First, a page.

27. 27.

    et al. Genomic evidence for ameiotic evolution in the bdelloid rotifer Adineta vaga. Nature 500, 453–457 (2014).

  28. 28.

    et al. Horizontal gene transfer from diverse bacteria to an insect genome enables a tripartite nested mealybug symbiosis. Cell 153, 1567–1578 (2013).

  29. 29.

    et al. Interdomain lateral gene transfer of an essential ferrochelatase gene in human parasitic nematodes. Proc. Natl Acad. Sci. USA 110, 7748–7753 (2013).

  30. 30.

    et al. Transferred interbacterial antagonism genes augment eukaryotic innate immune function. Nature 518, 98–101 (2014). This is an important study that shows multiple independent HGT events of genes encoding antibacterial amidases across the tree of life and experimentally verifies their function.

  31. 31.

    , , , & Antibacterial gene transfer across the tree of life. eLife 3, e04266 (2014). This article shows and experimentally verifies HGT events for genes encoding bacterial cell wall degradation enzymes (lysozymes) occurring in parallel across the tree of life.

  32. 32.

    et al. Parallel histories of horizontal gene transfer facilitated extreme reduction of endosymbiont genomes in sap-feeding insects. Mol. Biol. Evol. 31, 857–871 (2014).

  33. 33.

    et al. A gene horizontally transferred from bacteria protects arthropods from host plant cyanide poisoning. eLife 3, e02365 (2014). This is an elegant analysis of HGT events of a cysteine synthase family found in several lineages of herbivorous arthropods. Functional expression analysis suggests that the enzymes can be used for both cysteine biosynthesis and cyanide detoxification, but enzyme kinetics suggest their main function is cyanide detoxification.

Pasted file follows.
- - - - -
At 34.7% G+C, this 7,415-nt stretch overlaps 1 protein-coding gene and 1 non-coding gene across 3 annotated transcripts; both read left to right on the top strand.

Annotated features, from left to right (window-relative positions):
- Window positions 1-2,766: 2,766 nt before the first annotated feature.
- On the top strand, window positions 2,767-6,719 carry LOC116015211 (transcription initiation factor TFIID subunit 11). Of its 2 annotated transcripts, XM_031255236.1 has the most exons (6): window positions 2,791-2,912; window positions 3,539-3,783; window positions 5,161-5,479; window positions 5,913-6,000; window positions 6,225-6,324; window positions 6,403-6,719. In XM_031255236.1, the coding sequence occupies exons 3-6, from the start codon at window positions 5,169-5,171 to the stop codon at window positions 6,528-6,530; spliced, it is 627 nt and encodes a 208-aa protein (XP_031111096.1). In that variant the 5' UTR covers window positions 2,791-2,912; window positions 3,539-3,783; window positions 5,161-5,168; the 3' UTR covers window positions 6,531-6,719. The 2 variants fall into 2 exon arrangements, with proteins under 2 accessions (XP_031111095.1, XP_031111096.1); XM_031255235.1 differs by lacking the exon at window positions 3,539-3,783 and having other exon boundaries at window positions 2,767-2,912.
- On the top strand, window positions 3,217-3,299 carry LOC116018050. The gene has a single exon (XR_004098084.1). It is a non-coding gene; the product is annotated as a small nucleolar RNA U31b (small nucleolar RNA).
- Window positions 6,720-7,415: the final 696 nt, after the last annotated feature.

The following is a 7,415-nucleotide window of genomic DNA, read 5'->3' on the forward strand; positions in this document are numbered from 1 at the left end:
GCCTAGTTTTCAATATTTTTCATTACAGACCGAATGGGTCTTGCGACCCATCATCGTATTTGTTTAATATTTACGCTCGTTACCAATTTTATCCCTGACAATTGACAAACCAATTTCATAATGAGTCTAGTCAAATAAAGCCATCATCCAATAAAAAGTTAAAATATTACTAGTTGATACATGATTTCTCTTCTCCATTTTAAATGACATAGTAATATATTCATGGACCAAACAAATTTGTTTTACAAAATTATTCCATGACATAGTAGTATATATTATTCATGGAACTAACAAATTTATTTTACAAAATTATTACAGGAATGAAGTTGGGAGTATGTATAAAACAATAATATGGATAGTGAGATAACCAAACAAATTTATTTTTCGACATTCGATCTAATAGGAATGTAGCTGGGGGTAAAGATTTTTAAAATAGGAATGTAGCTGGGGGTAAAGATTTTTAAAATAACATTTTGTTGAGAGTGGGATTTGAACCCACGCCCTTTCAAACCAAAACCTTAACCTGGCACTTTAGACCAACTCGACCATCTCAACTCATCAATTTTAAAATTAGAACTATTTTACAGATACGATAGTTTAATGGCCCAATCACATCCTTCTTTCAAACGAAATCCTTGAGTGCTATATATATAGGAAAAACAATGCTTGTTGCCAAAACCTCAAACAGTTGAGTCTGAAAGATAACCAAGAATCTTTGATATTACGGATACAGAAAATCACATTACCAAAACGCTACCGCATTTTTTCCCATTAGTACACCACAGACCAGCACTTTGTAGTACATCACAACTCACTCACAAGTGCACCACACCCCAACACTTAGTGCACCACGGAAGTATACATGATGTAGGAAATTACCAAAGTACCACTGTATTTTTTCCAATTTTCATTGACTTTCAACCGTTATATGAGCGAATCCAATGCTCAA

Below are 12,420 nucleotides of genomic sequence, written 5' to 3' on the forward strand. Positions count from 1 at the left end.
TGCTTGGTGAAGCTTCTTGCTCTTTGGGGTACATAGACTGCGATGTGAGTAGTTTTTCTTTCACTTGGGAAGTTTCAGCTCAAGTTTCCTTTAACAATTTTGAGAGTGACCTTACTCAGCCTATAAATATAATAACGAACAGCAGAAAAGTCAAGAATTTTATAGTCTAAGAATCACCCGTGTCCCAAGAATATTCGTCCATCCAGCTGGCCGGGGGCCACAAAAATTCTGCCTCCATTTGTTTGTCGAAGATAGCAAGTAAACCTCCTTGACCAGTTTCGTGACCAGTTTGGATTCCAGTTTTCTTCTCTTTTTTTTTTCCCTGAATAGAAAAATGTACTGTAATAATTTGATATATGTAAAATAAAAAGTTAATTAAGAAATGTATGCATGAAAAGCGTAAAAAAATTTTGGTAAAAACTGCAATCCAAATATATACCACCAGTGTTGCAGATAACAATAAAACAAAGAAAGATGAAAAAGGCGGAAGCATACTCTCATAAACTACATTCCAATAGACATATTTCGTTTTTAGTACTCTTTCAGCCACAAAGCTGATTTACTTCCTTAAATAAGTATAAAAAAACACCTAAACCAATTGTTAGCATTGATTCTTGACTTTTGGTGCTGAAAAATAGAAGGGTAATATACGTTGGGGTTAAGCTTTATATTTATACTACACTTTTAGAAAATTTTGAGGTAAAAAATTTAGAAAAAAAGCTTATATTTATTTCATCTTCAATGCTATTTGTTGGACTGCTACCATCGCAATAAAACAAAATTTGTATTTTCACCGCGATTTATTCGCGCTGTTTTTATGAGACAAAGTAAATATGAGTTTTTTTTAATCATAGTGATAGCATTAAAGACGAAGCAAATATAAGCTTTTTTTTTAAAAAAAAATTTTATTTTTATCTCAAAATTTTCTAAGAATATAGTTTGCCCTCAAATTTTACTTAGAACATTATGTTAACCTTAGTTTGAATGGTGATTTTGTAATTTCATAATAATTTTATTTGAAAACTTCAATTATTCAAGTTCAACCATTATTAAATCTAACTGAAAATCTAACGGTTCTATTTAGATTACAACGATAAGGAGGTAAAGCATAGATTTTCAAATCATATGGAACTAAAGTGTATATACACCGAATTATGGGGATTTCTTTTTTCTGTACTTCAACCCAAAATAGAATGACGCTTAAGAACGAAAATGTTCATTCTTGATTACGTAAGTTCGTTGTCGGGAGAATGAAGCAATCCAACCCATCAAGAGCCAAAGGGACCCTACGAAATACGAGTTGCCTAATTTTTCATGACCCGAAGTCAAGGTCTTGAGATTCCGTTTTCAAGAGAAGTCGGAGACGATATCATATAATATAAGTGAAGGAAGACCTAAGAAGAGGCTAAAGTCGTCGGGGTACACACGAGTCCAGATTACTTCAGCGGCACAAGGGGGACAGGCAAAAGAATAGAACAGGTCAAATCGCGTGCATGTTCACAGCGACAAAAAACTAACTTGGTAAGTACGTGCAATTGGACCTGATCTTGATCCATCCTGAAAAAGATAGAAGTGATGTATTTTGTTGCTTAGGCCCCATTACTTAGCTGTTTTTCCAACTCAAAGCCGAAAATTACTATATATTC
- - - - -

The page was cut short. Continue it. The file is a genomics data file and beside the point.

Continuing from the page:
34. 34.

    et al. Metabolic coevolution in the bacterial symbiosis of whiteflies and related plant sap-feeding insects. Genome Biol. Evol. 7, 2635–2647 (2015).

  35. 35.

    Exploring the costs of horizontal gene transfer. Trends Ecol. Evol. 28, 489–495 (2013).

  36. 36.

    et al. Palaeosymbiosis revealed by genomic fossils of Wolbachia in a strongyloidean nematode. PLoS Genet. 10, e1004397 (2014).

  37. 37.

    , & Population genomics of infectious and integrated Wolbachia pipientis genomes in Drosophila ananassae. Genome Biol. Evol. 7, 2362–2382 (2015).

  38. 38.

    et al. Genome analysis of the smallest free-living eukaryote Ostreococcus tauri unveils many unique features. Proc. Natl Acad. Sci. USA 103, 11647–11652 (2006).

  39. 39.

    et al. Horizontal gene transfer in bdelloid rotifers is ancient, ongoing and more frequent in species from desiccating habitats. BMC Biol. 13, 90 (2015).

  40. 40.

    et al. Endosymbiotic gene transfer from prokaryotic pangenomes: inherited chimerism in eukaryotes. Proc. Natl Acad. Sci. USA 112, 10139–10146 (2015).

  41. 41.

    et al. Endosymbiotic origin and differential loss of eukaryotic genes. Nature 524, 427–432 (2015).

  42. 42.

    Recent events dominate interdomain lateral gene transfers between prokaryotes and eukaryotes and, with the exception of endosymbiotic gene transfers, few ancient transfer events persist. Phil. Trans. R. Soc. B Biol. Sci. 370, 20140324 (2015).

  43. 43.

    Ancient horizontal gene transfer. Nat. Rev. Genet. 4, 121–132 (2003).

  44. 44.